How to Make Salt Solutions for Axolotls


Simplifying the Salt Recipes

If you look at the existing recipes for making salt solutions for axolotls, they're usually a little difficult to recreate because they're written in grams and require the usage of scientific scales (which most hobbyists don't own). Using a scale is a lot more accurate than using measuring cups and spoons, but after researching and recreating the salt solutions myself, I found that approximations using teaspoons (tsp), tablespoons (Tbsp), and cups (c) are sufficient for getting the proper salt ratios and buffering the water hardness levels. So with the help of a paper called Mass-Volume Equivalents of Common Chemical Solids, I converted all the recipes from grams into measuring spoon units for you.

The salt recipes on axolotl.org are also written for 100% concentration. However, typically we use a 40% concentration for axolotls and a 20% concentration for axolotl embryos. So I created the recipes to make a 40% concentration for the majority of use cases.

Recipe 1: Holtfreter's Solution

Materials
calcium chloride
Calcium chloride


Instructions
  1. Treat the 1 gallon of water with dechlorinator before using.
  2. Pour some of the water in a large cup and mix in the calcium chloride first (as recommended by OceanBlue on Caudata.org). Pour the dissolved calcium chloride solution into the water jug.
  3. Combine the rest of the dry components (i.e., table salt, potassium chloride, and baking soda) in a small bowl.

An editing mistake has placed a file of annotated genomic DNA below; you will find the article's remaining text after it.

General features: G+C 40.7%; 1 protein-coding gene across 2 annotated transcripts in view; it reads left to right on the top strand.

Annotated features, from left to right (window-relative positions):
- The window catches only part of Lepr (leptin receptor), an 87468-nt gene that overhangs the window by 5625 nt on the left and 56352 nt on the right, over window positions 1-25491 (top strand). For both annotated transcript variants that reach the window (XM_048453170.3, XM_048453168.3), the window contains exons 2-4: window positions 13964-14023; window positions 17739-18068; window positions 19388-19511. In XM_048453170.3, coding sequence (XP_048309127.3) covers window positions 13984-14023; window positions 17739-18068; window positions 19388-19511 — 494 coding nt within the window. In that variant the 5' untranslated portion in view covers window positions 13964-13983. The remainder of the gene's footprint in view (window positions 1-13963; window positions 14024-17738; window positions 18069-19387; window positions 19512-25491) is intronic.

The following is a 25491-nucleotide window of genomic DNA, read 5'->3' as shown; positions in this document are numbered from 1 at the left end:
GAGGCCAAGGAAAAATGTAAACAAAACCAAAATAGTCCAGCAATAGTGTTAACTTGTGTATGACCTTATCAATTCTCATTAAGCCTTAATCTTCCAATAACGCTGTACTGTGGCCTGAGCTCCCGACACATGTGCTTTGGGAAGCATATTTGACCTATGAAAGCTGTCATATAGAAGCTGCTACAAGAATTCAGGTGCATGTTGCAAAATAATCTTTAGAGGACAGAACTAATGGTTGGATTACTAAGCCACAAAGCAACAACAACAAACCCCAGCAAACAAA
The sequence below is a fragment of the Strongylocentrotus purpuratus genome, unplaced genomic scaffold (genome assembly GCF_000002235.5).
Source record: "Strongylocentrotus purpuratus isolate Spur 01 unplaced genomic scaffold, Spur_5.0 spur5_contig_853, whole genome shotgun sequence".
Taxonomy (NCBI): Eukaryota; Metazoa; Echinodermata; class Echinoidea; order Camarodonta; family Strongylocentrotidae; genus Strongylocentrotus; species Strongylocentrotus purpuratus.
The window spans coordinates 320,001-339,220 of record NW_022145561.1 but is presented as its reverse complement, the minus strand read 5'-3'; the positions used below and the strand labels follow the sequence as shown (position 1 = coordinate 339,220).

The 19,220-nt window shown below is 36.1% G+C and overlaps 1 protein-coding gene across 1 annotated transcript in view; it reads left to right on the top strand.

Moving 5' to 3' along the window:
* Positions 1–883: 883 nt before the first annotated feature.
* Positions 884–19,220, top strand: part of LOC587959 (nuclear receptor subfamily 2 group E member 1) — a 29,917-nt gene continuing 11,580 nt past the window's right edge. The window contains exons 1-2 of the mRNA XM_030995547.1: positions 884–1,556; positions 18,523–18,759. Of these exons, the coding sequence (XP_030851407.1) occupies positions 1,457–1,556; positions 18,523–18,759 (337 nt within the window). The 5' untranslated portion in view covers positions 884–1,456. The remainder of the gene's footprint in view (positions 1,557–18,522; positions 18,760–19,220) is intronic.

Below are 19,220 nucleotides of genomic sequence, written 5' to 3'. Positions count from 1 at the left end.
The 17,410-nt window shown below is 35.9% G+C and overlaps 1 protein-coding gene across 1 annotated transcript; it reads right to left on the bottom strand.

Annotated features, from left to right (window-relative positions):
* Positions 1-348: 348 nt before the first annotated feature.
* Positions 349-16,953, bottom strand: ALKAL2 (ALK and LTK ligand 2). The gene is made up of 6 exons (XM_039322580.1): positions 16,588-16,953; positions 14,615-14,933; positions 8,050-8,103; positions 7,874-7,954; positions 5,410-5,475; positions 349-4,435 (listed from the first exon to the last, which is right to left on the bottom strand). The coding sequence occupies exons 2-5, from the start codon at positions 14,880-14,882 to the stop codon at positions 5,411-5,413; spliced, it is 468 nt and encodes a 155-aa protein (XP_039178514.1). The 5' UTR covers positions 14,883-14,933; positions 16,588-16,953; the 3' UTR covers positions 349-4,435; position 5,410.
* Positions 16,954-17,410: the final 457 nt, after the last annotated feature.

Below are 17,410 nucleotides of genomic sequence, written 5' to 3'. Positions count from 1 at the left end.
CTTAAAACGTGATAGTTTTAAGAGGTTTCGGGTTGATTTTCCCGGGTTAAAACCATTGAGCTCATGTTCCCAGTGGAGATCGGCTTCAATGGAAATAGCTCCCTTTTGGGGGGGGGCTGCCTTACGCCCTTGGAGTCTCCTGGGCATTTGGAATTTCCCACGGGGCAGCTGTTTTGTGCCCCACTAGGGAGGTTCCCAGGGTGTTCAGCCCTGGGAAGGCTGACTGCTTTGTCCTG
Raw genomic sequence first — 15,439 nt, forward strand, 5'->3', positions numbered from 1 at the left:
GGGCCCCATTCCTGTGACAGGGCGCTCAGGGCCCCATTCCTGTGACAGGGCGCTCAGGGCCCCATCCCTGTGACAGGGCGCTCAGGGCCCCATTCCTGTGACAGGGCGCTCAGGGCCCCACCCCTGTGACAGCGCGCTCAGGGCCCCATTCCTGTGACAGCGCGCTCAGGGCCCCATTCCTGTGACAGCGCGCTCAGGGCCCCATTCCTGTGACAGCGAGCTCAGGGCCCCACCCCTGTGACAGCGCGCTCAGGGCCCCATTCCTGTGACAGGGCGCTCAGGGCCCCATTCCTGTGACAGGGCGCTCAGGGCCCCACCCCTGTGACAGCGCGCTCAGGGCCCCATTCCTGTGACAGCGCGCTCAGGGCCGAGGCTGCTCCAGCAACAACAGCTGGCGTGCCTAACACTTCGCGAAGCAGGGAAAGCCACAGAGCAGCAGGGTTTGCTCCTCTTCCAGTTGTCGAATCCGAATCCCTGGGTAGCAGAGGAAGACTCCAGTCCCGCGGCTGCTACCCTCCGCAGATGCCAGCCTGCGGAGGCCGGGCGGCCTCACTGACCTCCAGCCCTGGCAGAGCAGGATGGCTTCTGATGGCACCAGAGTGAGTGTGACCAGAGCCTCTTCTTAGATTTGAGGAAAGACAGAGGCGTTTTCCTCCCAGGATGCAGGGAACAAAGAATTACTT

4. Dissolve some of the dry components with some water in a cup, and pour the solution into the jug.
  5. Repeat Step 3 until all of the dry components have been dissolved. Pour the rest of the 1 gallon of water into the jug.
  6. Close the lid of the jug and shake the solution very well before using. Add 1 c of salt solution into the aquarium for every 5 gallons of aquarium water to get a 40% concentration (or use 1/2 c of salt solution per 5 gallons of water for a 20% concentration). Make sure the aquarium is not filled to the brim or else adding the solution may cause it to overflow.

Recipe 2: Modified Holtfreter's Solution

Materials
Epsom salt
Epsom salt

  • 1.5 tsp calcium chloride
  • 1.5 c non-iodized table salt
  • 4 tsp potassium chloride
  • 3 Tbsp Epsom salt
  • 1 gallon of dechlorinated water
  • 2- to 3-gallon water jug or dispenser

Instructions
  1. Treat the 1 gallon of water with dechlorinator before using.
  2. Pour some of the water in a large cup and mix in the calcium chloride first. Pour the dissolved calcium chloride solution into the water jug.
  3. Combine the rest of the dry components (i.e., table salt, potassium chloride, and Epsom salt) in a small bowl.
  4. Dissolve some of the dry components with some water in a cup, and pour the solution into the jug.
  5. Repeat Step 3 until all of the dry components have been dissolved. Pour the rest of the 1 gallon of water into the jug.
  6. Close the lid of the jug and shake the solution very well before using. Add 1 c of salt solution into the aquarium for every 5 gallons of aquarium water to get a 40% concentration (or use 1/2 c of salt solution per 5 gallons of water for a 20% concentration). Make sure the aquarium is not filled to the brim or else adding the solution may cause it to overflow.

Recipe 3: John's Solution

Materials
water dispenser
Water dispenser

  • 6 Tbsp + 2 tsp non-iodized table salt
  • 2.5 tsp baking soda
  • 3.5 tsp Epsom salt
  • 1 gallon of dechlorinated water
  • 2- to 3-gallon water jug or dispenser

Instructions
  1. Treat the 1 gallon of water with dechlorinator before using.
  2. Combine all the dry components (i.e., table salt, baking soda, and Epsom salt) in a small bowl.
  3. Dissolve some of the dry components with some water in a large cup, and pour the solution into the jug.
  4. Repeat Step 3 until all of the dry components have been dissolved. Pour the rest of the 1 gallon of water into the jug.